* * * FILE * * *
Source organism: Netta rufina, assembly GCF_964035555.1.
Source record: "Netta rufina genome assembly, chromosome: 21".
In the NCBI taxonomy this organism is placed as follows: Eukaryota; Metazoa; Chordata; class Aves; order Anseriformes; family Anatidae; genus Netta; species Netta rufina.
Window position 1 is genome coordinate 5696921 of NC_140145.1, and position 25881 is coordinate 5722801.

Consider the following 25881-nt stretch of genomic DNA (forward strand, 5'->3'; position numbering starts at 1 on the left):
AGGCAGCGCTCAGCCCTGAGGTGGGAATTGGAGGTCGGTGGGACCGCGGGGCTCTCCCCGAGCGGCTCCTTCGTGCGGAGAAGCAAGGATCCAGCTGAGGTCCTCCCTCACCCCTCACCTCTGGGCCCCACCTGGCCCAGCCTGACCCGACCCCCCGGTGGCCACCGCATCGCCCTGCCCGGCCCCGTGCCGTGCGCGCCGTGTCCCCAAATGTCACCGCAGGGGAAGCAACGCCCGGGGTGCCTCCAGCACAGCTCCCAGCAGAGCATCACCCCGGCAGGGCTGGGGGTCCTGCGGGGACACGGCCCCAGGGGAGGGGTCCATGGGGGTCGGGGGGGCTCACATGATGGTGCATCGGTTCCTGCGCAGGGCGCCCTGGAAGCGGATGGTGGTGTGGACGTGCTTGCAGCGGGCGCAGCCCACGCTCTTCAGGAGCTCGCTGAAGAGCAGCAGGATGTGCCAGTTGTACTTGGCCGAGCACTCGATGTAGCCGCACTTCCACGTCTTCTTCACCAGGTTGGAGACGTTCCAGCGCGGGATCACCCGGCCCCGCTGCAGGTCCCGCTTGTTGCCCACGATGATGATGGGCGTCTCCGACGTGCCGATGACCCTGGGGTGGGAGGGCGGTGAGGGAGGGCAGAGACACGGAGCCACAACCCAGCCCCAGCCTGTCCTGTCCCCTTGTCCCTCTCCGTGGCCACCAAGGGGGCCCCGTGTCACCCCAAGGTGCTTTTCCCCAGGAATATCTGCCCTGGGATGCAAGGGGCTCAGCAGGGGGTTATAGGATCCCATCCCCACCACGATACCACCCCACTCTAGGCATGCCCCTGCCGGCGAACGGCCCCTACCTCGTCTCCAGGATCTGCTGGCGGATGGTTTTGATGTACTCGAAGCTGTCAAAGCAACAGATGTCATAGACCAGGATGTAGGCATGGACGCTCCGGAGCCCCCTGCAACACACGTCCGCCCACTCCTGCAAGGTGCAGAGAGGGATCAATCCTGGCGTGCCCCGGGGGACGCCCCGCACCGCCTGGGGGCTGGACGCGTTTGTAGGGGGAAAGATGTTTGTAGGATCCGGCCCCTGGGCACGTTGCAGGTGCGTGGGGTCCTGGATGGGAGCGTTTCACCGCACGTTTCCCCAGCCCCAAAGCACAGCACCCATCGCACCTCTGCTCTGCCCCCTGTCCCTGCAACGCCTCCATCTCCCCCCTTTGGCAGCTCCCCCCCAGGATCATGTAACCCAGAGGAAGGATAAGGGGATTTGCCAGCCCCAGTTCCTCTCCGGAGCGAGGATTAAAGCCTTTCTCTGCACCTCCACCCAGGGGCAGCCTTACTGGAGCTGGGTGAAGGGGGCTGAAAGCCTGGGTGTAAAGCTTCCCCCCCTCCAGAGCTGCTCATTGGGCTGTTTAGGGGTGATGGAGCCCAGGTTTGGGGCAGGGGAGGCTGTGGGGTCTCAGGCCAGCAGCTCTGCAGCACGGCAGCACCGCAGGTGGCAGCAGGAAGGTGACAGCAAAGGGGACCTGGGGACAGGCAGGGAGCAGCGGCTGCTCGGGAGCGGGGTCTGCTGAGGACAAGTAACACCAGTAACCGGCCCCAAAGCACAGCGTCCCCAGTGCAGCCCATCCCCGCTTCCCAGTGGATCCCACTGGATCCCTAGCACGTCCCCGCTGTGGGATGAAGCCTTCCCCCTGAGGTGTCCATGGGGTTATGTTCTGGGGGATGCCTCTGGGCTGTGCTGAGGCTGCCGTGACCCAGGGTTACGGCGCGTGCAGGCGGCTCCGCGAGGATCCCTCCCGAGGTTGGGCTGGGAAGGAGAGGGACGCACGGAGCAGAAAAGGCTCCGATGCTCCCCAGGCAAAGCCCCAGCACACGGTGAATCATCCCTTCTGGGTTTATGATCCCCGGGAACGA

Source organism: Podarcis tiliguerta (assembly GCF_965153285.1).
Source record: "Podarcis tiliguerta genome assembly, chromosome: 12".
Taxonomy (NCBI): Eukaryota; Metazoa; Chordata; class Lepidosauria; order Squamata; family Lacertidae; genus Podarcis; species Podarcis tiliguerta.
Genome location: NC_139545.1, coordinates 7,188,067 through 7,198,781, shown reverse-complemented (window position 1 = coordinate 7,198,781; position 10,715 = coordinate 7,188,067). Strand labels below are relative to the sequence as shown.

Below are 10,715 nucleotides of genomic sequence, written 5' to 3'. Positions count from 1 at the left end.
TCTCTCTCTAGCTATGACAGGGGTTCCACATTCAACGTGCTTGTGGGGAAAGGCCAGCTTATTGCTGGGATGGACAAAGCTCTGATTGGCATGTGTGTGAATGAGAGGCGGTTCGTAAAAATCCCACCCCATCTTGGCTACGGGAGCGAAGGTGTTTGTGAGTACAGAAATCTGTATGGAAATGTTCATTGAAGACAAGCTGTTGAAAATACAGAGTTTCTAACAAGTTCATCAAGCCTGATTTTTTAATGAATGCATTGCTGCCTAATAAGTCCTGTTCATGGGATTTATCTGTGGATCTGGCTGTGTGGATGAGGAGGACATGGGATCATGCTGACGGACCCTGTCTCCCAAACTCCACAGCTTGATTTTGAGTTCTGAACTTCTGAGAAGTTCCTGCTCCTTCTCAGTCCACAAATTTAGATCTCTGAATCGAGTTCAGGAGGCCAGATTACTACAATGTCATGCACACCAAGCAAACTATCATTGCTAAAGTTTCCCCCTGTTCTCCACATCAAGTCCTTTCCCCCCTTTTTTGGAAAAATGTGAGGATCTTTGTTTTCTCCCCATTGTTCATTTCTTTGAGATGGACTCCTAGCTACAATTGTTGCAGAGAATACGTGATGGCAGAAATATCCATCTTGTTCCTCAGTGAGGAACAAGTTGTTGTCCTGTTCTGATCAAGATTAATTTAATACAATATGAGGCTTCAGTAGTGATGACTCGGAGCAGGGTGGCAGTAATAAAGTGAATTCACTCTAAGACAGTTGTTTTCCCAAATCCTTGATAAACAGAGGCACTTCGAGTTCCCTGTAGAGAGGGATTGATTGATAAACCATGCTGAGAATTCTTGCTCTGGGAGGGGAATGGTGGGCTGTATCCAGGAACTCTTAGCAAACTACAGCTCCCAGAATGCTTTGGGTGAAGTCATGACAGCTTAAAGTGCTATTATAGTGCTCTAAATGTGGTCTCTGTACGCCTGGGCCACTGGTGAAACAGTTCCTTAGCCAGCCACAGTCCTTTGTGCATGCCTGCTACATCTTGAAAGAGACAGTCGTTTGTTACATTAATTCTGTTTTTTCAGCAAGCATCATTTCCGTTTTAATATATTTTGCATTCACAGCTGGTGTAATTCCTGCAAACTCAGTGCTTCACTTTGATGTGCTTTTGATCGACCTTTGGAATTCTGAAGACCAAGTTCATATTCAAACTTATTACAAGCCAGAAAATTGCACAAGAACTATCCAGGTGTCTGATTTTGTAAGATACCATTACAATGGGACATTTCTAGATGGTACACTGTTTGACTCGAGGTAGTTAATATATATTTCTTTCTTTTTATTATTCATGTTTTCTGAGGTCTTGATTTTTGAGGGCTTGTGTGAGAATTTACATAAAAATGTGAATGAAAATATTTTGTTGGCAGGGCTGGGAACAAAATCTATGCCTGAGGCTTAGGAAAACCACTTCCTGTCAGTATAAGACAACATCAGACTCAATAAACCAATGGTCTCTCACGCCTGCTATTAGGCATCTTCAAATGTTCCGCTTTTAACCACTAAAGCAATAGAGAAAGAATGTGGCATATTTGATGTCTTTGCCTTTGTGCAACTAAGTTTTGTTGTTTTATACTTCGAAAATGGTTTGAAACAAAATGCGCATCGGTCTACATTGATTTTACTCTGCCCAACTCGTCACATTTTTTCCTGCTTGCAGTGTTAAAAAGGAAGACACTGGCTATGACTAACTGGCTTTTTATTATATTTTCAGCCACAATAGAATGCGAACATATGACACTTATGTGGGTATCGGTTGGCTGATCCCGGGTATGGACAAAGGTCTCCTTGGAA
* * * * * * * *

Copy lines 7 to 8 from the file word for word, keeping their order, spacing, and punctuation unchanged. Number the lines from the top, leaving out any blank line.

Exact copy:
Source organism: Podarcis tiliguerta (assembly GCF_965153285.1).
Source record: "Podarcis tiliguerta genome assembly, chromosome: 12".